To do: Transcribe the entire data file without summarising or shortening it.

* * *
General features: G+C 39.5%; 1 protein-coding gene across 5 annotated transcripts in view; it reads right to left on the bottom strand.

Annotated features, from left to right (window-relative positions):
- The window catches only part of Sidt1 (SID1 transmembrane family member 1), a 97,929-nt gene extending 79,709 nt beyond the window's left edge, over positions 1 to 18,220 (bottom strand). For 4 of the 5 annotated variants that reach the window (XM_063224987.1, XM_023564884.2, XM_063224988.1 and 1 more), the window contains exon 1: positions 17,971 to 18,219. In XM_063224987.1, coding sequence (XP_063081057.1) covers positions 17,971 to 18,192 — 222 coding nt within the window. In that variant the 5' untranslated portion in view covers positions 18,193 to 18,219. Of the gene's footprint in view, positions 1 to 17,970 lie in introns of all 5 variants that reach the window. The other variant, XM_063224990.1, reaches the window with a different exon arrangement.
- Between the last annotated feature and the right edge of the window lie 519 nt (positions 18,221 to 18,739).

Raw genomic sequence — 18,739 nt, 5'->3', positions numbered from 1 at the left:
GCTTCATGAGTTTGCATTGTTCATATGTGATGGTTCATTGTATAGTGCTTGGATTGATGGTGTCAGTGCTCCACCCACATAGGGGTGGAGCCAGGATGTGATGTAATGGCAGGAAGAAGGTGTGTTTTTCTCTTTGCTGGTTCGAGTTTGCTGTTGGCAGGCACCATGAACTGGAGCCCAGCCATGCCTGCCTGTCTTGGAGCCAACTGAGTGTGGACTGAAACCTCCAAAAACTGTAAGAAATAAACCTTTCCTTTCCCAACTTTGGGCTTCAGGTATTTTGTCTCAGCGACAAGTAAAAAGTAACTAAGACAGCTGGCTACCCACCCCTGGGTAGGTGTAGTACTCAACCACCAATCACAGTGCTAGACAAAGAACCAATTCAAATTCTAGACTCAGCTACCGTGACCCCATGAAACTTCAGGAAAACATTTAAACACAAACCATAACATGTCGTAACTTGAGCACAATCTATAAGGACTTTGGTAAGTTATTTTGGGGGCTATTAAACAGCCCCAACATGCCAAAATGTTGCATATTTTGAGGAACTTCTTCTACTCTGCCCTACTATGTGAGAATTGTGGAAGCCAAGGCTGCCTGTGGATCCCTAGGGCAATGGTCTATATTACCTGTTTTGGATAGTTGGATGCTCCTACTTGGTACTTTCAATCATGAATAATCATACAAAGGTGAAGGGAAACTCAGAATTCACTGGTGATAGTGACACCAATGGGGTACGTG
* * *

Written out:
General features: G+C 39.5%; 1 protein-coding gene across 5 annotated transcripts in view; it reads right to left on the bottom strand.

Annotated features, from left to right (window-relative positions):
- The window catches only part of Sidt1 (SID1 transmembrane family member 1), a 97,929-nt gene extending 79,709 nt beyond the window's left edge, over positions 1 to 18,220 (bottom strand). For 4 of the 5 annotated variants that reach the window (XM_063224987.1, XM_023564884.2, XM_063224988.1 and 1 more), the window contains exon 1: positions 17,971 to 18,219. In XM_063224987.1, coding sequence (XP_063081057.1) covers positions 17,971 to 18,192 — 222 coding nt within the window. In that variant the 5' untranslated portion in view covers positions 18,193 to 18,219. Of the gene's footprint in view, positions 1 to 17,970 lie in introns of all 5 variants that reach the window. The other variant, XM_063224990.1, reaches the window with a different exon arrangement.
- Between the last annotated feature and the right edge of the window lie 519 nt (positions 18,221 to 18,739).

Raw genomic sequence — 18,739 nt, 5'->3', positions numbered from 1 at the left:
GCTTCATGAGTTTGCATTGTTCATATGTGATGGTTCATTGTATAGTGCTTGGATTGATGGTGTCAGTGCTCCACCCACATAGGGGTGGAGCCAGGATGTGATGTAATGGCAGGAAGAAGGTGTGTTTTTCTCTTTGCTGGTTCGAGTTTGCTGTTGGCAGGCACCATGAACTGGAGCCCAGCCATGCCTGCCTGTCTTGGAGCCAACTGAGTGTGGACTGAAACCTCCAAAAACTGTAAGAAATAAACCTTTCCTTTCCCAACTTTGGGCTTCAGGTATTTTGTCTCAGCGACAAGTAAAAAGTAACTAAGACAGCTGGCTACCCACCCCTGGGTAGGTGTAGTACTCAACCACCAATCACAGTGCTAGACAAAGAACCAATTCAAATTCTAGACTCAGCTACCGTGACCCCATGAAACTTCAGGAAAACATTTAAACACAAACCATAACATGTCGTAACTTGAGCACAATCTATAAGGACTTTGGTAAGTTATTTTGGGGGCTATTAAACAGCCCCAACATGCCAAAATGTTGCATATTTTGAGGAACTTCTTCTACTCTGCCCTACTATGTGAGAATTGTGGAAGCCAAGGCTGCCTGTGGATCCCTAGGGCAATGGTCTATATTACCTGTTTTGGATAGTTGGATGCTCCTACTTGGTACTTTCAATCATGAATAATCATACAAAGGTGAAGGGAAACTCAGAATTCACTGGTGATAGTGACACCAATGGGGTACGTG